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Ten Commandments of Parental Behavior


By Rick Wolff

Ten or 20 years ago, watching a youth game was fairly simple. Parents would bring the kids, hang around the field and chitchat with other Moms and Dads. Then, when the game ended, the kids would hop back into their parents' cars, and off they'd go for an ice cream cone.

These days, however, life at youth league games is no longer so pristine and pure.

And it's the parents, not the kids who are the main reason so many problems and concerns are cropping up. Moms and Dads too often are losing perspective not only of what's important at these games, but also of what's appropriate sideline behavior. So, parents, here's a quick reminder of how grownups should behave at kids' games.

1.Talk about the other kids on the team-indeed, on both teams in the same manner you would want other parents to talk about your child. This is the golden rule applied to sports. Watching kids' sports tends to be a social affair. When you're making conversation on the sidelines with your friends and neighbors think about what you're saying before you actually say it. To always be on the safe side, only voice praise for the other children. That way, you'll never go wrong.

2.It's nice to give the coach a pat on the back when he or she wins. It's even nicer when you give the coach a pat on the back after a loss. Remember that the vast majority of coaches are volunteers who are sacrificing their own time to help your kid. So give them a well-deserved salute, especially when their team hasn't fared well that day.

3.Don't hesitate to give the ref, a pat on the back either. As you might have guessed, refs are people too. They like when parent's and fans acknowledge their on-field efforts as well. Why don't you lead the way?

4.Remind your child that it's the effort that counts. We know all the kids want to win. That's a given. But we also know that for every winning team, there's also a loser. Be prepared to cushion your child's disappointment after a loss by pointing out that he or she played hard and put forth a tremendous effort.

5.Avoid P.G.A. the Postgame Analysis. When the game is over and your child climbs into your car avoid at all costs the detailed excruciating postgame analysis of everything she did right or wrong. Just let your child chill out, savor the fun of having played, and relax. The absolute worst time for friendly criticism is immediately after the game.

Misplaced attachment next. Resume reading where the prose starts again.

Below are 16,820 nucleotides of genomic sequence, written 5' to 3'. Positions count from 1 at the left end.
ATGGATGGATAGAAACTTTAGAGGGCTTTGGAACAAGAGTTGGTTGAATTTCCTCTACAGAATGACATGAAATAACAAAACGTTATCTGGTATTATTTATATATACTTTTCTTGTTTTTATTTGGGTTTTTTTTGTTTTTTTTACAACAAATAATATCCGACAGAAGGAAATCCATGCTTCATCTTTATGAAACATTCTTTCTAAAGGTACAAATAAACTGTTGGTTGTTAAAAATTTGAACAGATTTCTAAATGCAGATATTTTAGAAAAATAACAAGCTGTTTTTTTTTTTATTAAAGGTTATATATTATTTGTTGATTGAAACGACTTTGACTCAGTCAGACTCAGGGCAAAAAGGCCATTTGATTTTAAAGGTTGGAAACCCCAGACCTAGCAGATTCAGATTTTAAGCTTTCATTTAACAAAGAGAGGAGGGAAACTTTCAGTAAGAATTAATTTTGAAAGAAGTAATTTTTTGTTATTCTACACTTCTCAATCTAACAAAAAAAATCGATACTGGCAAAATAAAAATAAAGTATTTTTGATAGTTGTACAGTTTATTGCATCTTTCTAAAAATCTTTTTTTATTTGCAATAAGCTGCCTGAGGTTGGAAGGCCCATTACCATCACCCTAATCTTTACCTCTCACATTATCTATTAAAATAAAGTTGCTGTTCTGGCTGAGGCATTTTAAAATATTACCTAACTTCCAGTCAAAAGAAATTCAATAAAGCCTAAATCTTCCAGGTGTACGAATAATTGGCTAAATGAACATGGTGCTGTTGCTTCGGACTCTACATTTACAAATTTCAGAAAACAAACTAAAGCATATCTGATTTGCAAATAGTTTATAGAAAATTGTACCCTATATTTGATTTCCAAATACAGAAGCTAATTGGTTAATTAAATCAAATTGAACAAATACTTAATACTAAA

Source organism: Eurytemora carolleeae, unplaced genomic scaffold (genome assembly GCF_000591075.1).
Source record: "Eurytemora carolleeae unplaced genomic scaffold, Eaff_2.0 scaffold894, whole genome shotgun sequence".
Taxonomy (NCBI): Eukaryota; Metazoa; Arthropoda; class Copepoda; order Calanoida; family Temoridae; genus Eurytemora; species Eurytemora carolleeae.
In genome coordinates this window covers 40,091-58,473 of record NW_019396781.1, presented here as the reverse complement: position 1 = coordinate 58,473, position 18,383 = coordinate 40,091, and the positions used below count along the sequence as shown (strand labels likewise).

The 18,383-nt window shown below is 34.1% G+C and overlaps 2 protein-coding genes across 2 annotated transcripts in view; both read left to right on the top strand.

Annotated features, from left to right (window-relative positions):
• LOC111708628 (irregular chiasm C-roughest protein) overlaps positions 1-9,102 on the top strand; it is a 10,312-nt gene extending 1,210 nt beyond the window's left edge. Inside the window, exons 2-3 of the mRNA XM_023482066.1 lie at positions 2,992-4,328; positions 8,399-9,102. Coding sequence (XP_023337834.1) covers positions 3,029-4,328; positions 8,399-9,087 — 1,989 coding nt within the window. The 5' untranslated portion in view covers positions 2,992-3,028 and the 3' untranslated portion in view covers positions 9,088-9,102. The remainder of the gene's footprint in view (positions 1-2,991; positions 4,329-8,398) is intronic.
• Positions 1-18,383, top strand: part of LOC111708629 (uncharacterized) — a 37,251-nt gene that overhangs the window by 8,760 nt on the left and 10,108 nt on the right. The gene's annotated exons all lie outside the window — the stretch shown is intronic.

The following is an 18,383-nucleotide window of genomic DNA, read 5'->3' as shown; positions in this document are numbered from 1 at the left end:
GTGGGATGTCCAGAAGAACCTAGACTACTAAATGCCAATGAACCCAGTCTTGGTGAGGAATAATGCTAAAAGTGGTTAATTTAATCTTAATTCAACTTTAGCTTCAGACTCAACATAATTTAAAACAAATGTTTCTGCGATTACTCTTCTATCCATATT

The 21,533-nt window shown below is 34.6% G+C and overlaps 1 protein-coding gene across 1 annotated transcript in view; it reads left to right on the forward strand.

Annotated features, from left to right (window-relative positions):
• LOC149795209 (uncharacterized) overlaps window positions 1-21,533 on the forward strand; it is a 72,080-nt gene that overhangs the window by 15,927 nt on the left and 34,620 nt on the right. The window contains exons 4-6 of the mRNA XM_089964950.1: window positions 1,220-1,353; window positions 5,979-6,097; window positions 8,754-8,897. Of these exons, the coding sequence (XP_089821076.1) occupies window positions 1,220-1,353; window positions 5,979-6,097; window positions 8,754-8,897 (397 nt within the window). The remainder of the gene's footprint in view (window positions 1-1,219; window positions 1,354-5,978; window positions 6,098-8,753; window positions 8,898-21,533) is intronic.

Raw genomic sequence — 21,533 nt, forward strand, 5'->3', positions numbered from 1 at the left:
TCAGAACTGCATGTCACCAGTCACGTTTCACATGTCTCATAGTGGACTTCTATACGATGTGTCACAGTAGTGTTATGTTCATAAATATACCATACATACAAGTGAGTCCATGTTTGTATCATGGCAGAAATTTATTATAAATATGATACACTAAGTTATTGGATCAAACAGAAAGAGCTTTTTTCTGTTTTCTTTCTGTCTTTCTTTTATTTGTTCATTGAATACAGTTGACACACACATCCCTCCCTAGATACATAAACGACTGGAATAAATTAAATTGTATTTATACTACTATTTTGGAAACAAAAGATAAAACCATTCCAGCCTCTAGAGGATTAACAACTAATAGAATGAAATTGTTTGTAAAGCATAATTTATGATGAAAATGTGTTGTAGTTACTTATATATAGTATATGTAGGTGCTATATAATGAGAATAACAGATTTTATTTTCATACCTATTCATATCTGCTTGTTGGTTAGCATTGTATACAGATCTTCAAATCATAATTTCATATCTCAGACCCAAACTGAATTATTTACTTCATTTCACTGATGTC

6.Smile a lot! Kids sports are about having fun and because kids take their behavior cues from you try at least to look like you're enjoying yourself.

7.If you aren't a "good sport" at the games, the kids won't be either. This should be self-evident. If you set a pattern of being a sideline loudmouth who likes to yell and scream at your ref, coach or opposing team, don't be surprised when your kids start copying your behavior. You will have only yourself to blame.

8.Take the time to learn the rules of the game. A lot of kids these days are playing sports you may not be familiar with. So, if you don't know the rules of the game, why don't you and your child learn them together? Besides, it's a good idea to read the rulebook. It just might help win a dispute.

9.If your must make noise at the games, shout only praise and encouragement. If you're a screamer and yeller, make certain that when you open your mouth; you're only pouring forth cheerful encouragement for your child's team. There's never any place for derogatory, snide or sarcastic comments at kid' games.

10.Above all, be there for your children. Support then, praise them, and let them know you can always be counted on for unconditional love, regardless of the final score.